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Points to Ponder: If You're Lost (or not), Find True North
Points to Ponder
If You're Lost (or not), Find True North
I carry a compass when I take long bicycle rides. Several years ago, I'd ridden along some winding country road that brought me to a three-pronged fork; three options that went into three different directions. Being high-noon, I could not tell which direction any of them would take me. With compass in hand, I located true north, thereby orienting myself and the options before me. I could choose a path.
The thing about choosing a path is that you have to reject the others options. Sometimes you know full well which way not to go. But as you leave behind those other possibilities, sometimes you reflect on what might have been. You'll never really know, because that road is now closed. And at times you'll wonder (no matter how convinced you still are): did I do the right thing? What might have happened if . . . ?
Someone has said that a person is the sum total of all the decisions (choices) he or she has made in life. You can look back at the path you have taken and can see key turning points. Some were poor judgment calls; others were wisely considered and well-timed. Sometimes (perhaps most of the time) you have made decisions without really thinking through the consequences, or even realizing that there would be consequences. And sometimes, you realize in retrospect that it was a relatively minor decision that put you on the major highway which became the journey you've been living: your life.
My first real job as a college student was in a restaurant. It was there that I met the one whom I would marry. After graduation in 1983, with unemployment being so high and jobs scarce, I grabbed the first job I could get: health club sales. That job became my career, taught me valuable self-care and self-discipline techniques. Though I never liked being in sales, I had the best training. This helped me discover my abilities as a teacher and communicator (useful in pastoral care). I came to understand the spiritual development of a person by working with the physical development and fitness of people.
Everything I was doing would lead me to something else. One place served as the stepping stone to the next place, sometimes without knowing there was a next place up ahead.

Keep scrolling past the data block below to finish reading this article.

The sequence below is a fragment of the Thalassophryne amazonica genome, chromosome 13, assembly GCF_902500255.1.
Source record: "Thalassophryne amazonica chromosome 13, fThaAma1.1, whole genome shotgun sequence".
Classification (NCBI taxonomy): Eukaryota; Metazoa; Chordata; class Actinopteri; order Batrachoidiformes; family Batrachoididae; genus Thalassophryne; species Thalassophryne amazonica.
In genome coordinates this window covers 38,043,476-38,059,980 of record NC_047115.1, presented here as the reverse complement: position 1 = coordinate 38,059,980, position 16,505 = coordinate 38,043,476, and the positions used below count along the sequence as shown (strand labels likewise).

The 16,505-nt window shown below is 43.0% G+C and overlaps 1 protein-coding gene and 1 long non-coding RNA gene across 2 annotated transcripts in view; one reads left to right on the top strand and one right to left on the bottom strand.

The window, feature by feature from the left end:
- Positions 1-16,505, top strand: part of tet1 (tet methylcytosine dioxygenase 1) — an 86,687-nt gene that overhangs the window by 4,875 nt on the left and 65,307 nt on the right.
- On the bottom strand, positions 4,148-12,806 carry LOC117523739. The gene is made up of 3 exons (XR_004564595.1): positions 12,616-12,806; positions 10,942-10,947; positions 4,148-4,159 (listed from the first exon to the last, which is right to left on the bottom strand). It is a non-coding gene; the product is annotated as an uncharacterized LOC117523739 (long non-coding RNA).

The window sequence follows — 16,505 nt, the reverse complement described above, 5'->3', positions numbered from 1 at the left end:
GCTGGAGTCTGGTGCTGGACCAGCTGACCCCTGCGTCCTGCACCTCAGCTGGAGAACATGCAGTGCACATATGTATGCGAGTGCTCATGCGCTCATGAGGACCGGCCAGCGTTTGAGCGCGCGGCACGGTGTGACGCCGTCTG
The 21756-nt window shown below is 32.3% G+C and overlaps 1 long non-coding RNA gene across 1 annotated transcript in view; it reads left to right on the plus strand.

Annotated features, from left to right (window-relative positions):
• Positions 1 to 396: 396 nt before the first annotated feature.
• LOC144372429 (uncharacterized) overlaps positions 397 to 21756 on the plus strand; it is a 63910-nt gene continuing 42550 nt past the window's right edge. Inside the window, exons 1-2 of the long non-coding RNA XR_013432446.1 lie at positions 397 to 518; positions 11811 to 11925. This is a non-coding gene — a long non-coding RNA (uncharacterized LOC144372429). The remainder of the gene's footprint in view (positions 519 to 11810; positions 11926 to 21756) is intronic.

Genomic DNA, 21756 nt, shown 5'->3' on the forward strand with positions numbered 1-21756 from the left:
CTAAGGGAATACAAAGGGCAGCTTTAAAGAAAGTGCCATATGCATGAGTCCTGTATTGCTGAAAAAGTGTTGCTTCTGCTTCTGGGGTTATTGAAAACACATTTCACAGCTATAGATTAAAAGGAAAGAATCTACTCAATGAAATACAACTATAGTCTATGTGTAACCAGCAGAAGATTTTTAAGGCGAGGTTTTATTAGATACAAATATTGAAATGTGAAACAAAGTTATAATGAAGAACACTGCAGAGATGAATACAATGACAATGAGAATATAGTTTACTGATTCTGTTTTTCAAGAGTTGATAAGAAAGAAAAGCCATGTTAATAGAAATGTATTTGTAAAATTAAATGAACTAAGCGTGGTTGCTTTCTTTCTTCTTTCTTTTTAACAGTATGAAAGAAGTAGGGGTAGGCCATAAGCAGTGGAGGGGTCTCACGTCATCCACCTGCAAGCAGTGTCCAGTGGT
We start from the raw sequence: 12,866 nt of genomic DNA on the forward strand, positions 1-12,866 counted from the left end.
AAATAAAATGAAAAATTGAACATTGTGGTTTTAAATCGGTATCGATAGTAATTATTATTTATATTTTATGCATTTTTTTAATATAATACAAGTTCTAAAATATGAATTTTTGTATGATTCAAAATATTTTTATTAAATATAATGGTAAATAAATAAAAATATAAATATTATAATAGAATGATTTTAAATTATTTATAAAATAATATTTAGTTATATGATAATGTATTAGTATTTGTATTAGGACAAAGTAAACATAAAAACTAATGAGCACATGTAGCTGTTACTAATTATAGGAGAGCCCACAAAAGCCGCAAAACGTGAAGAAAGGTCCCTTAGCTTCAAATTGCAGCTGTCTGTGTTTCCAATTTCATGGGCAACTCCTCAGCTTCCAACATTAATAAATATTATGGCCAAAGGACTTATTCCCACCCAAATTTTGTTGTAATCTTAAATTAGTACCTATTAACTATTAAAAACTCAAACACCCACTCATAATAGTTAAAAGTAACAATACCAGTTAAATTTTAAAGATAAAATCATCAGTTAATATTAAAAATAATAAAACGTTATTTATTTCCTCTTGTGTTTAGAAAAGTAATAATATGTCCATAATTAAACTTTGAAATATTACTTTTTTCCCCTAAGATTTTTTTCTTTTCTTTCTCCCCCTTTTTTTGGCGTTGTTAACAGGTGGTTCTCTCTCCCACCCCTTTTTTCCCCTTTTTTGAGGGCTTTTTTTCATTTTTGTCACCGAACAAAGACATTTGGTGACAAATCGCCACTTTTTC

The old saying goes: "One door closes, another door opens." That may offer some consolation after an unexpected loss. But I have wondered: does it always happen in that order? Does a door have to close on one thing before the door opens to the next thing? Is there sometimes a delay in between. Suppose a door has opened before you, but the one that needs to close is still open? Do you leave before you go - of do you go before you leave?
It helps to have a reliable moral compass, one which readily shows you where you are even if every other indicator around will not. If you know where "true north' is, then every other option and opportunity sits before you in a discernable position. Meaning what?
It is never clear which option is perfect, or even what each outcome would be; but if you are clear about your own position, you can place the options in proper perspective.
For instance, I did not want to work in a restaurant. But my moral compass tells me: your name goes on the work you do. Lousy work equals a lousy name. The axiom made a dull job more fun and gave me a solid reference for future jobs.
Likewise, I never wanted to be in sales, yet for about ten years - a full DECADE - I was in sales jobs. I kept reading and listening to tapes, and learning from others how to be better at this work I did not like. Again, the moral compass pointed me to true north. Scripture says it well:
"Whatever your hand finds to do, do it with all your might . . ." (Ecclesiastes 9:10).
"And whatever you do, do it heartily, as to the Lord and not to men, knowing that from the Lord you will receive the reward of the inheritance; for you serve the Lord Christ" (Colossians 3:23-24).
As I worked hard, even in jobs I did not like, I found that it developed my character and trained me in perseverance. When I finally achieved a level of security, decent income, and good benefits, I was able to see the trap these things can set.
Options arose. The risks meant leaving these things I had worked hard for. Again I pull out the compass and see that true north is not in those other directions; it is the position from which I can properly see those directions and the paths toward which they point.
Every path we take leads to a crossroads eventually. Options present themselves. Denying some to pursue others is necessary. Even doing nothing is a choice. But if you don't regularly check your compass for true north, you may find yourself lost along the way. You may be on a path that feels wrong but you don't know why. Or you may mistakenly make a wrong turn because you're flying by the seat of your pants instead of pulling out the compass from your pants pocket.
Jesus said, "Seek first the Kingdom of God . . ." (Matthew 6:33), the rule and standard of God. When you decide to do that, then open your Bible and your heart; you will find your true north.
Points to Ponder is a series of occasional articles written by Rev. Dennis Whitmore, Pastor of Hilltop Christian Fellowship, of Clear Spring, MD. These articles are also found at www.HilltopChristianFellowship.com
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